I thank the Minister of State for taking an approach that other Ministers perhaps would not have, in not railroading through the Seanad at a particular point notwithstanding the pressures from every angle. We are not as far along as we would like, certainly from my perspective, but I recognise that all the stakeholders have had a significant say and that is how legislation should be processed.
In reference to my good friend, Senator Craughwell, in regard to the departmental expertise we have to be careful that we do not personalise any of this. I am conscious of that report in regard to the tragedy off the Mayo coast and the recommendations there. I hope that will be dealt with appropriately at a later stage because we must be mindful of all who have lost their lives in this context. It is also important that the Irish Aviation Authority has the requisite experience, expertise and redress. It seems to me that the expertise in the Department is more about, or should be more about, oversight, the following of process, auditing and ensuring that the procedures and processes as set out in legislation are followed to the nth degree and that where it exists, best practice from peer review internationally is also brought to bear. That is how we should try to address this.
We can accept there is not an aviation expert within the Department right now, and I would be grateful if the Minister of State would confirm that. It is important as the legislation progresses that we are dealing with a Department that does not have the expertise to oversee the organisation for which we are legislating. I would like confirmation of that, in the Minister of State's reply. I too have met representatives of the IAA and IALPA. I have spoken to several others, many of whom have raised with me the concerns that I have raised this morning. It is rather odd that we are legislating here for a Department that does not have an expert in the area for which we are legislating.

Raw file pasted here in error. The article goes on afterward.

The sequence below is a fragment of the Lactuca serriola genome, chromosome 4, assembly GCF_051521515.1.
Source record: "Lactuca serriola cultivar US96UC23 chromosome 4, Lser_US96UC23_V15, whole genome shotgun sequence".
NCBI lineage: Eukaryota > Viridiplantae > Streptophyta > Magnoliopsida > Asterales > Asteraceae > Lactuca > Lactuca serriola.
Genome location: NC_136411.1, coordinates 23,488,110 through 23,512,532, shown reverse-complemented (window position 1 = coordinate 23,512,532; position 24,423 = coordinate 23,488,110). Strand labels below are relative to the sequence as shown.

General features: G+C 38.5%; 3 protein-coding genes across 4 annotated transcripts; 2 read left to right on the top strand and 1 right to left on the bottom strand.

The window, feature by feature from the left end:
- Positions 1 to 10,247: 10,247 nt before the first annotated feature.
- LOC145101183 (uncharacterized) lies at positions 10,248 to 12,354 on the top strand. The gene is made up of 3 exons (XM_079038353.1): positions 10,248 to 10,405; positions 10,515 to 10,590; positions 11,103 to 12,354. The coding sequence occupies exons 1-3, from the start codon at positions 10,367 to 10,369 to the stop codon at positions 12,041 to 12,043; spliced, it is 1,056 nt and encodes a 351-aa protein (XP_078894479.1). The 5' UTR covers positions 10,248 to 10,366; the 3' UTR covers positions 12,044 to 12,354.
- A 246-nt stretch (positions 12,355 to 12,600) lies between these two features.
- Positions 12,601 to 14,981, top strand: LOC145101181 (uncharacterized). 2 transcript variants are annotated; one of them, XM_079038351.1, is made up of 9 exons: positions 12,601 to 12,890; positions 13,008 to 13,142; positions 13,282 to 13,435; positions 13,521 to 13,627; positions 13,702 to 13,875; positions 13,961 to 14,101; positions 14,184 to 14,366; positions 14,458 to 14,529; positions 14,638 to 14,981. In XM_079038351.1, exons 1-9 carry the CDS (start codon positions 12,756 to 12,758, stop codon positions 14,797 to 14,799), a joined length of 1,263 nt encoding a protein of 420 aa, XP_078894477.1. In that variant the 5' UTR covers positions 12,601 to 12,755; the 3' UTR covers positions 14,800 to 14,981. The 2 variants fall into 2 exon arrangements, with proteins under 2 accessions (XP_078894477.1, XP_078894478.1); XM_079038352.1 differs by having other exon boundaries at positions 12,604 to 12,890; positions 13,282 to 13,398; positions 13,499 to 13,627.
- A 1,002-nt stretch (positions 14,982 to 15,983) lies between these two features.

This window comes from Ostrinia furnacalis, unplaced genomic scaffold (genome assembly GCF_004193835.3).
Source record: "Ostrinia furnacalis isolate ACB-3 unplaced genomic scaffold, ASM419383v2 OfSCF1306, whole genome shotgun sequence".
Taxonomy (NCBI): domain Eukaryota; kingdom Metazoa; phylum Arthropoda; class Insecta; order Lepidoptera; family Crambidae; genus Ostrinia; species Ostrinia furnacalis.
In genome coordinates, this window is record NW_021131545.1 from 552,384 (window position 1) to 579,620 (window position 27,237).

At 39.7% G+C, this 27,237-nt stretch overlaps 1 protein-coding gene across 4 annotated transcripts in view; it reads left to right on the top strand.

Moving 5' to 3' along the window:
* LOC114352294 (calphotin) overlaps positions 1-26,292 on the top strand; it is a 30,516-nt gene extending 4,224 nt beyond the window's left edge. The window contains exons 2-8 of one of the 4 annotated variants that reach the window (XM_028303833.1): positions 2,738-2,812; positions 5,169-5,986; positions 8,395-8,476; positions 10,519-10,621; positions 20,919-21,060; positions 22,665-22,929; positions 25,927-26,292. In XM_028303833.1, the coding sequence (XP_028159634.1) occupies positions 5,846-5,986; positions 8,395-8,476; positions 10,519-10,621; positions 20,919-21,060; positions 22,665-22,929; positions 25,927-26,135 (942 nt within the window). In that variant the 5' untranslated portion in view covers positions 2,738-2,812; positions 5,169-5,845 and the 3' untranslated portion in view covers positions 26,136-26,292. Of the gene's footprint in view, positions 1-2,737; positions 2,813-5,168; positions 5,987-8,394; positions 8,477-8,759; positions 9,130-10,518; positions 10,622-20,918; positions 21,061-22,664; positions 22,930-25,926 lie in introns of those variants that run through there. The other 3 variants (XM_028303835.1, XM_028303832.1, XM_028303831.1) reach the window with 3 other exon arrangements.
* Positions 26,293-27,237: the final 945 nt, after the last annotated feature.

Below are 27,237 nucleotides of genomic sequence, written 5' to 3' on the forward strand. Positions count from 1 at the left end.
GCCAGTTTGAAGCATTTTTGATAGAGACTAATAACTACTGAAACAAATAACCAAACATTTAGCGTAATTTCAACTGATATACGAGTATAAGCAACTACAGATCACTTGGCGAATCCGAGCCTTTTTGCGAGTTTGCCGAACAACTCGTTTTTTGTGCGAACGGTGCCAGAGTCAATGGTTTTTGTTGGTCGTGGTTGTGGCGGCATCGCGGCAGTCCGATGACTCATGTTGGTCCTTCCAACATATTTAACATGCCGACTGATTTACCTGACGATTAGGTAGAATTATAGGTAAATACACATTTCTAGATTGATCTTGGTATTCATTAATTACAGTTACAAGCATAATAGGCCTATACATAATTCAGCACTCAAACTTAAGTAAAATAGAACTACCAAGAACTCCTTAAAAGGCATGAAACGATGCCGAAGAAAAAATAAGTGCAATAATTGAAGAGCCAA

I agree with Senator Dooley's point that we should have proper processes and auditing in place but the people to do that are surely aviation experts. We find ourselves at odds with the Department and with the Minister of State in parts of this legislation because we have been advised by expert aviators; the people who fly the aircraft. I want to now when I board an aircraft in Dublin Airport that I have a good chance of arriving where I want to go. I want strong legislation. This legislation is strong. We are down to a number of small areas that are delaying this legislation. However, Senator Boylan made the point that later on we will discuss a Government amendment which is close to section 59 which we are now discussing. I will be pressing this amendment when the time comes because I believe it encompasses everything the expert pilots want. There is no expert from the Department who can tell me that what the pilots want is wrong. It is the experts who fly the aircraft-----
The Minister of State was kind enough to organise meetings not only for the groups of Senators but also individually with members of the IAA. Genuinely it was one of the weirdest meetings that I have ever been at. Literally the representatives of the IAA were trying to convince me that they did not need further regulations or the ability to regulate an industry for which the authority is responsible. The letter I received from Jim Gavin this week was one of the most bizarre letters I have ever received from a State agency representative in my 14 years as a public representative.
I wish to speak to amendment No. 1 first, and then separately to amendment No. 2. This proposal is to ask in legislation to adopt a licenceholders' forum which is distinctly different from a stakeholders' forum. Let us be clear about it. The licenceholders are the people in this country who have to go through major professional training to make sure that they are licenceholders and that they have the authority, expertise and professionalism to be able to guide the aviation industry and carry out its functions. What they are trying to find is a space where in law they have a forum that will allow them to discuss the ongoing issues they have with regard to safety in the Irish aviation industry, to discuss collectively as licenceholders and those responsible for it how they will address those issues to make it compelling for every licenceholder to attend those meetings.That includes the IAA representatives, our airlines, unions and every licence holder with a stake in ensuring our aeroplanes and helicopters fly under the safest possible conditions under legislation. We have been talking about this for many months because the IAA does not want to put the stakeholder or licence holder forum in legislation. It attempted to convince us that it would have the meetings anyway and that there was absolutely no need for compellability. To my mind, we have had in the past ten years an industry that has conducted meetings, albeit very rarely. That serious major players in the Irish market choose not to attend those meetings means one is talking to oneself. If there is no compellability applying to everyone with a serious stake in the industry, I do not know what we are at.